The world’s first 3D-printed wood log hive has been developed in Edinburgh to help reverse the alarming decline of honey bees across the world.
The Lacrima Foundation, a registered charity, is working with beekeepers in Europe, encouraging a rewilding approach, offering bees a more natural nest habitat to help them build resilience.
The honey bee is a vitally important pollinator and critical for production of our food.
But across the world, populations of bees have been devastated by the impact on ecosystems of intensive agriculture, pesticides and climate change.
The Foundation works with local partners to develop an understanding of how to improve the health of the bees sustainably.
This means using cavity log hives, which allow the bees to live in an undisturbed ecosystem in synergy with their seasonal rhythms.
These are then installed in the higher section of tree trunks, to emulate natural conditions for honey bees.
Vince Moucha is chairman of The Lacrima Foundation. He said: “We decided to launch our own non-profit organisation, which recently applied for United Nations Special Consultative status, to provide scalable solutions and to address the subject of high global bee mortality rate, by improving honey bee health.
“Even though there are other people and organisations working in the field of natural beekeeping, the impact, progress and scope of these projects is minimal and slow, due to limited access to resources and clear vision.
“I am driven by responsibility and decided to act on it due to the urgency and importance of this matter.”
Work will continue with beekeepers across the UK, Europe and the United States.
“The countries involved have been selected due to specifics – be it optimal climate, natural environment, the honey bee population or for more pragmatic reasons, such as great infrastructure, existing experts and natural beekeeping communities.”
Donations towards the work are accepted on the website lacrimafoundation.org, in return for a honey bee gift bracelet.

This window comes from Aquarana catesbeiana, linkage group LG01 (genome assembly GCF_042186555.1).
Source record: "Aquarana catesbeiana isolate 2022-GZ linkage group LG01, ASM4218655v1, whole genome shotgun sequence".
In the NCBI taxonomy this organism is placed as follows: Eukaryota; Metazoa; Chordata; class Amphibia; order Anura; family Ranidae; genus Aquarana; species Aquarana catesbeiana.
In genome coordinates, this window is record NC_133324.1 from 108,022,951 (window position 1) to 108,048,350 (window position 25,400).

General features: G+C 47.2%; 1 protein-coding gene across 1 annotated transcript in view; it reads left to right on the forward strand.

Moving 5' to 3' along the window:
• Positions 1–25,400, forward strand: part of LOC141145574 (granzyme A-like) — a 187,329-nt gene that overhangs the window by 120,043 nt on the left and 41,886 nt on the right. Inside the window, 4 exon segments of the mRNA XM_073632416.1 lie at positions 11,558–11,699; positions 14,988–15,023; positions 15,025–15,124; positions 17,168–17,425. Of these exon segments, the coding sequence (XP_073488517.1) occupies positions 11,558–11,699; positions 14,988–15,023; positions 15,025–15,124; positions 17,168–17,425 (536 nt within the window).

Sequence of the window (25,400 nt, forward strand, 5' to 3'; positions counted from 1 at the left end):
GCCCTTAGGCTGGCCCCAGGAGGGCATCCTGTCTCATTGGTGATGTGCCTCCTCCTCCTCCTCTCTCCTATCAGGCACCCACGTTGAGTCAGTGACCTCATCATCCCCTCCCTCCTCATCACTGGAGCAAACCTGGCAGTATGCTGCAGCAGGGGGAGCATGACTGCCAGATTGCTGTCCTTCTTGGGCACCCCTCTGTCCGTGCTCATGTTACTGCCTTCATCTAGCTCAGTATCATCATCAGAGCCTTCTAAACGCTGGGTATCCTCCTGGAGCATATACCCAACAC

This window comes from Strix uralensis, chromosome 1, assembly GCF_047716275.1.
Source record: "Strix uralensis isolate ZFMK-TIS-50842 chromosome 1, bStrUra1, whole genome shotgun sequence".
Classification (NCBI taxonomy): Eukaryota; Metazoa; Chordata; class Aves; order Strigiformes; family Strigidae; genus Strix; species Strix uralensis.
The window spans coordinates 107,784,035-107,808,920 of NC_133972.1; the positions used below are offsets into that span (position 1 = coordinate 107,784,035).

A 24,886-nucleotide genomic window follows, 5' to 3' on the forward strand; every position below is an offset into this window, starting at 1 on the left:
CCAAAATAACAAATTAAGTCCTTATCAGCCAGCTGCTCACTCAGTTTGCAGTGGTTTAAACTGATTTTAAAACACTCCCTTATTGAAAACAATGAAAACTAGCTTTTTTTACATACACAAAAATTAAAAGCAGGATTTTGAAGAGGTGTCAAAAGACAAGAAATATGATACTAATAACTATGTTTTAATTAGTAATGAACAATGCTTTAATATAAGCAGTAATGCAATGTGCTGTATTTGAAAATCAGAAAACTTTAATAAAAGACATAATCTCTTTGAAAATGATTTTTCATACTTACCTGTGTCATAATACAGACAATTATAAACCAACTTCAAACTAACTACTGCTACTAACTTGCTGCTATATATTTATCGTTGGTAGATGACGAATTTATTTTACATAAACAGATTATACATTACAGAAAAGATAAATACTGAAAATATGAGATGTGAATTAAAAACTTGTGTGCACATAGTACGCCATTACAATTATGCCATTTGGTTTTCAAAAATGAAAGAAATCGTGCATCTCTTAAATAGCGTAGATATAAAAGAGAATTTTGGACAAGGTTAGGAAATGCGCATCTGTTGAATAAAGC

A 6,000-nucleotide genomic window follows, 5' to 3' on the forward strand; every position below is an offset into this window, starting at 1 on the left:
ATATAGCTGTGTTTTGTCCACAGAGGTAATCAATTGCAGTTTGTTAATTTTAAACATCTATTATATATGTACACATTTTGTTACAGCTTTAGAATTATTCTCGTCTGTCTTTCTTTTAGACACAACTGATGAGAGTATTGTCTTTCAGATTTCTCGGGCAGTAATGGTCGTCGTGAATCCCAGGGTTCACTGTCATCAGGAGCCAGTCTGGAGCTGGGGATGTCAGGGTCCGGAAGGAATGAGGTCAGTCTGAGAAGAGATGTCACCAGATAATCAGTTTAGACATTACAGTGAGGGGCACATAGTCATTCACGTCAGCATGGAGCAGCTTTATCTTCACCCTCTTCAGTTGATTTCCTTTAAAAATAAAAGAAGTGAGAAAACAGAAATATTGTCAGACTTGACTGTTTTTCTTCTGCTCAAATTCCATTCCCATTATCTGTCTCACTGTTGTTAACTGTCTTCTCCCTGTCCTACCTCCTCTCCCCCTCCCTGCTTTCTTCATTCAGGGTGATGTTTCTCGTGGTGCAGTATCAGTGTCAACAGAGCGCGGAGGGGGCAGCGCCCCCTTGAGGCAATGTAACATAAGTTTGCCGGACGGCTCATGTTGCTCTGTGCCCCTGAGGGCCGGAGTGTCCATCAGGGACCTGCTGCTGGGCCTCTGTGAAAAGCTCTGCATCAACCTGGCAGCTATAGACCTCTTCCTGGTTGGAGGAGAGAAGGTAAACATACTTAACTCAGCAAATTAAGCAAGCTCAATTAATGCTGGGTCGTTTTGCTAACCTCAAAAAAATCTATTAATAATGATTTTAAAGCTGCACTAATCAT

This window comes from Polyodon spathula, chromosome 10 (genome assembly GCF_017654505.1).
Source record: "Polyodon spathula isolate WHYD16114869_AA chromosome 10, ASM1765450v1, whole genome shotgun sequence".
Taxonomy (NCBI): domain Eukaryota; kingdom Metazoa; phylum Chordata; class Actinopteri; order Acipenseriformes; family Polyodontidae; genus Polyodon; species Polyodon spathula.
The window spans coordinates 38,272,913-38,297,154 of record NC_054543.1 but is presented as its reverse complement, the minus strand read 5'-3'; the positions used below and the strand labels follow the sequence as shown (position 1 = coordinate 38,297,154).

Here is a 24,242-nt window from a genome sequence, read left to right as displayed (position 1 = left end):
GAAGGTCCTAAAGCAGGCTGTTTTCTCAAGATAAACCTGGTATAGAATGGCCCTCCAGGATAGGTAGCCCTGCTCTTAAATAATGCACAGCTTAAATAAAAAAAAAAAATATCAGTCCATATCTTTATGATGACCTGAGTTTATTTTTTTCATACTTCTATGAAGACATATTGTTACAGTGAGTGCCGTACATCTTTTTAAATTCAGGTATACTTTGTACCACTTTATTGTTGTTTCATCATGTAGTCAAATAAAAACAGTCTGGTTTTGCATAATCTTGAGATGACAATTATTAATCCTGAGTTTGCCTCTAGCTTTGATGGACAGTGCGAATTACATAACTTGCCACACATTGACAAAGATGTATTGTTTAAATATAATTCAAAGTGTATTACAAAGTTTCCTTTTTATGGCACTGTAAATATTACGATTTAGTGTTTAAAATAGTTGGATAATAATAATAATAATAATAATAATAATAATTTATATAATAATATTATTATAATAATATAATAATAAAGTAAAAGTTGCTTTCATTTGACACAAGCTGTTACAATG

21 Amazing Facts About Bees
1. There are three types of bees in a colony: the queen, the workers, and the drones.
2. Bees have an exceptional sense of smell.
3. Worker bees are females that have different jobs throughout their lives; they do everything that drones and the queen don’t.
4. Queen bees have only one responsibility: to lay eggs.
5. Honey bees do not sleep.
6. It is estimated that each queen bee lays an egg once every 43 seconds.
7. Bees use the sun to help them navigate.
8. The brain of a bee is the size of a sesame seed.
9. Drone bees are male and have only one job: to mate with the queen.
10. Bees have five eyes – two for colour, light and direction of light; and three for measuring light.
11. Baby queen bees dine exclusively on royal jelly
12. Bees are cold-blooded insects; they vibrate their wings to stay warm.
13. Bees convert the sugar in honey into wax.
14. Bees harvest resins and saps, known as propolis, to waterproof their hives.
15. Pollen is the bees’ protein source.
16. Honey bee pollination accounts for approximately one-third of the food we eat.
17. Honey bees add an enzyme to honey that turns into hydrogen peroxide, making the honey antibacterial.
18. Honey can help heal wounds and burns through a combination of the drying effect of the simple sugars and honey’s antibacterial nature.
19. It takes the nectar from two million flowers to make one pound of honey.
20. Honey contains flavonoids; antioxidants that may reduce the risk of some certain cancers and heart disease.
21. Honey’s exact combination of fructose and glucose helps the body regulate blood sugar levels.